The Metropolitan Club in Washington is so close to the White House that President Obama chose to walk there for lunch on Tuesday through Lafayette Park while his motorcade followed behind. The lunch was described in the media as ‘secret’, and American reporters were frustrated by the refusal of the White House and the club’s staff to divulge anything whatsoever about it. But nothing the President does is really secret, and his visit was certainly not secret to me, since I was staying in the club at the time under a reciprocal arrangement between the Metropolitan and the Garrick in London, of which I’m a member.
As I had been warned in advance, security men visited my bedroom with sniffer dogs to check it for explosives; and when I returned from a morning walk, airport-type security was in place at the front door. I had to empty my pockets and be patted up and down, though the man doing the patting showed good manners bordering on deference, which seemed in keeping with the club’s pride in its ‘tradition of social civility’. Alas, I didn’t see Obama. I had a secret lunch of my own to attend. But when I returned from this, there in the front hall of the Metropolitan Club was George Mitchell, the architect of the Good Friday Agreement, who, it subsequently transpired, had been one of the two hosts at the lunch — the other being Tom Daschle, a fellow Democrat and, like Mitchell, a former Senate majority leader.
If I was a little excited about this near-encounter with the leader of the free world, the club took his visit in its stride. It says on its website that it’s one of the city’s ‘most valued private institutions’, one which, more than 150 years after its founding during the American Civil War, ‘continues to attract distinguished members from around the world’, and has been ‘a destination for many local, national and international leaders, including nearly every US president since Abraham Lincoln’. So nothing new about Obama turning up there.
Clubs such as the Metropolitan in America were clearly modelled in the first place on the gentlemen’s clubs of London, but they are generally grander and more opulent. They also seem if anything more traditional, except for the fact that nearly all of them now have women members whereas several London clubs still do not. It was the Garrick’s refusal to admit women that caused the Century Club in New York to withdraw from the reciprocal arrangement by which members of each could enjoy the hospitality of the other. Luckily, the Metropolitan hasn’t followed suit.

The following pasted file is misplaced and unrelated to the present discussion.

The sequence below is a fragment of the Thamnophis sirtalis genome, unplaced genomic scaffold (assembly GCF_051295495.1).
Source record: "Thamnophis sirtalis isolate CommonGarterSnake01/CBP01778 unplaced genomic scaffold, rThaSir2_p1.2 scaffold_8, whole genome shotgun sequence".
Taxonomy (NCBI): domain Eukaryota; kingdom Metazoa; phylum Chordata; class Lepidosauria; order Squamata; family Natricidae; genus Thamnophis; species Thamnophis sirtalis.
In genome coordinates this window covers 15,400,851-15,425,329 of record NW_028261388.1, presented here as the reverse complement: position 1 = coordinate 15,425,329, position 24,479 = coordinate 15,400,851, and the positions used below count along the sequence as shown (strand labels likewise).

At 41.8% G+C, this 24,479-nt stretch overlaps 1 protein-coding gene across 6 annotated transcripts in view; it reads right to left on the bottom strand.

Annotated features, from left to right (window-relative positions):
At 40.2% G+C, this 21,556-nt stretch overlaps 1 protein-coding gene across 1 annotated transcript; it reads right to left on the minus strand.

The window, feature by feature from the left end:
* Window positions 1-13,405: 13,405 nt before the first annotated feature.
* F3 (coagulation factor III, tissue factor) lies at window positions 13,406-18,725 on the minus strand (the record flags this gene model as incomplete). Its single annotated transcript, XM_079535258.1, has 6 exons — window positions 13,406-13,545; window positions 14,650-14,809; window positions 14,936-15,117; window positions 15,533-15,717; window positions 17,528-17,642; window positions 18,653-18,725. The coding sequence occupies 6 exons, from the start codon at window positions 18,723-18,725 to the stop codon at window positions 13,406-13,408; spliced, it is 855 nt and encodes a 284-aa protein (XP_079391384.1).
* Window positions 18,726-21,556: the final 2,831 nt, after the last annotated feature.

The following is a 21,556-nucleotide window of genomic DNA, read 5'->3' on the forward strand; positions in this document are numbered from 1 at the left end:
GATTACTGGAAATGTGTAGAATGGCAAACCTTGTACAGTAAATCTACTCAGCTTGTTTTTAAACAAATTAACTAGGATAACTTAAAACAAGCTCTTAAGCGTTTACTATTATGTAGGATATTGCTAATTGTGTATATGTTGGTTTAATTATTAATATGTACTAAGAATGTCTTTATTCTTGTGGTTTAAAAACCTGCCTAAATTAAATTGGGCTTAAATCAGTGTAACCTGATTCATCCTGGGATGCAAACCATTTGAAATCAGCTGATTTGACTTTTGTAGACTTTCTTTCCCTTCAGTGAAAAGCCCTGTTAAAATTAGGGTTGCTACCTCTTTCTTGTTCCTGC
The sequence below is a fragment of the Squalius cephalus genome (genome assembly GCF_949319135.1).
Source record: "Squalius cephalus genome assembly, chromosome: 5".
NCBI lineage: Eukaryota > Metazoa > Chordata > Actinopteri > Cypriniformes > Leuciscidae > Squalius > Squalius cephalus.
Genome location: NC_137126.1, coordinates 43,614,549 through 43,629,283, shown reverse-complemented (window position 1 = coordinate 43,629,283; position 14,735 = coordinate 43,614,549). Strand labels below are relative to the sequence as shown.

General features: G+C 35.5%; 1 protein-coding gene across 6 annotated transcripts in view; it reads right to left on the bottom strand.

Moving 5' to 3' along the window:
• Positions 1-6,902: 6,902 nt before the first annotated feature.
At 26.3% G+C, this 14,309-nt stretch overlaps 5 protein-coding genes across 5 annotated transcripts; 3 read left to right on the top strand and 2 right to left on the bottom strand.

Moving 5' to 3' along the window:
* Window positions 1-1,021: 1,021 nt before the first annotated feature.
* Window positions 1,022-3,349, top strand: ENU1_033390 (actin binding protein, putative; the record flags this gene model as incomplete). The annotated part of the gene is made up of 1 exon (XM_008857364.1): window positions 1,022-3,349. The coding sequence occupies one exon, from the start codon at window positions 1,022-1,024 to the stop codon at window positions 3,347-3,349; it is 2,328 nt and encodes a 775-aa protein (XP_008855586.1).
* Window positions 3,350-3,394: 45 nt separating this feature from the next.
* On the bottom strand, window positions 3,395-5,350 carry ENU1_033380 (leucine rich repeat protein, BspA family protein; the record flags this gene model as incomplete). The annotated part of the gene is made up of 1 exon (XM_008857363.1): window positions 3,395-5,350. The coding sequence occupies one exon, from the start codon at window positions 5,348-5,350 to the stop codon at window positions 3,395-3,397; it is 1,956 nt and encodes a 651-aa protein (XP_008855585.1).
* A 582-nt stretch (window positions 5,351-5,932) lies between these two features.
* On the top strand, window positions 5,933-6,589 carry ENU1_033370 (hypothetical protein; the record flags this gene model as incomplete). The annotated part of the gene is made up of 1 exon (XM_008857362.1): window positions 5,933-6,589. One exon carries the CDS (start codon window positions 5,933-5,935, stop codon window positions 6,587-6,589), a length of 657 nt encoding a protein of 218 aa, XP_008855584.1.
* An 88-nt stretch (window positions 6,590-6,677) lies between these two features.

During ten days in America, first in New York and then Washington, I have found that ‘social civility’ is not exclusive to the Metropolitan Club but more or less ubiquitous. I am impressed by what good manners most Americans have. This comes as a surprise, especially in New York with its tough reputation. But people are far politer in New York than they are in London. If you ask them the way, they will patiently tell you; and they will smile while they do it. When I couldn’t access the subway with my Metrocard — the equivalent of the Oyster card — a woman simply used hers to let me through and refused a refund. And so it goes on all the time.
There are, of course, crazy people who bellow insults at the sky; there are importunate beggars; and there are doubtless many malevolent characters among the milling crowds. But New York is generally a comforting and reassuring place. It feels as safe as Chipping Norton.
What distinguishes it from everywhere else, however, is the scale and magnificence of its architecture. I went down to Ground Zero for the first time since seeing the devastation after 9/11 and was astonished by what had replaced it. It felt almost unreal, like a sort of fairyland. Condé Nast has now moved with all its magazines into the new and elegant skyscraper that has replaced the twin towers, and the views from the offices of the New Yorker and Vanity Fair across the harbour are simply breathtaking. I don’t know how any work gets done there at all.